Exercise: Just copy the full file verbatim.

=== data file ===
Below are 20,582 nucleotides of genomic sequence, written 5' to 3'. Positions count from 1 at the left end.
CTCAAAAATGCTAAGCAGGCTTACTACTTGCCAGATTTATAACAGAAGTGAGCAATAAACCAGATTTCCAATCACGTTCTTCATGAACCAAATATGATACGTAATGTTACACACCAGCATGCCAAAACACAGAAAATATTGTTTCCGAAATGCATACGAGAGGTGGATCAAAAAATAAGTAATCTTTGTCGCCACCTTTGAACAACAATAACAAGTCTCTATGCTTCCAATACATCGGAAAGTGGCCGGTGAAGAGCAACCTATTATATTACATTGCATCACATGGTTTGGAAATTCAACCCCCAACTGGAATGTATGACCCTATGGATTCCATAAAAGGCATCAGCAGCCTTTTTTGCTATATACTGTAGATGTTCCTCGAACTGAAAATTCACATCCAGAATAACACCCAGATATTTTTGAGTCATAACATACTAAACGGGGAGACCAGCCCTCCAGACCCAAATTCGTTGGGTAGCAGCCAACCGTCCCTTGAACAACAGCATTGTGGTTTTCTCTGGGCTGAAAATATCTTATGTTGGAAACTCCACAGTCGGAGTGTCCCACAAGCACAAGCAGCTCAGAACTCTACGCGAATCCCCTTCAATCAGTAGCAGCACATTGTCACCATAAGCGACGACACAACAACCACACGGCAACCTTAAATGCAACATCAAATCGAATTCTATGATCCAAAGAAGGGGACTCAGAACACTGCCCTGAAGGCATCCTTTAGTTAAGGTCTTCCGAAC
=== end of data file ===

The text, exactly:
Below are 20,582 nucleotides of genomic sequence, written 5' to 3'. Positions count from 1 at the left end.
CTCAAAAATGCTAAGCAGGCTTACTACTTGCCAGATTTATAACAGAAGTGAGCAATAAACCAGATTTCCAATCACGTTCTTCATGAACCAAATATGATACGTAATGTTACACACCAGCATGCCAAAACACAGAAAATATTGTTTCCGAAATGCATACGAGAGGTGGATCAAAAAATAAGTAATCTTTGTCGCCACCTTTGAACAACAATAACAAGTCTCTATGCTTCCAATACATCGGAAAGTGGCCGGTGAAGAGCAACCTATTATATTACATTGCATCACATGGTTTGGAAATTCAACCCCCAACTGGAATGTATGACCCTATGGATTCCATAAAAGGCATCAGCAGCCTTTTTTGCTATATACTGTAGATGTTCCTCGAACTGAAAATTCACATCCAGAATAACACCCAGATATTTTTGAGTCATAACATACTAAACGGGGAGACCAGCCCTCCAGACCCAAATTCGTTGGGTAGCAGCCAACCGTCCCTTGAACAACAGCATTGTGGTTTTCTCTGGGCTGAAAATATCTTATGTTGGAAACTCCACAGTCGGAGTGTCCCACAAGCACAAGCAGCTCAGAACTCTACGCGAATCCCCTTCAATCAGTAGCAGCACATTGTCACCATAAGCGACGACACAACAACCACACGGCAACCTTAAATGCAACATCAAATCGAATTCTATGATCCAAAGAAGGGGACTCAGAACACTGCCCTGAAGGCATCCTTTAGTTAAGGTCTTCCGAAC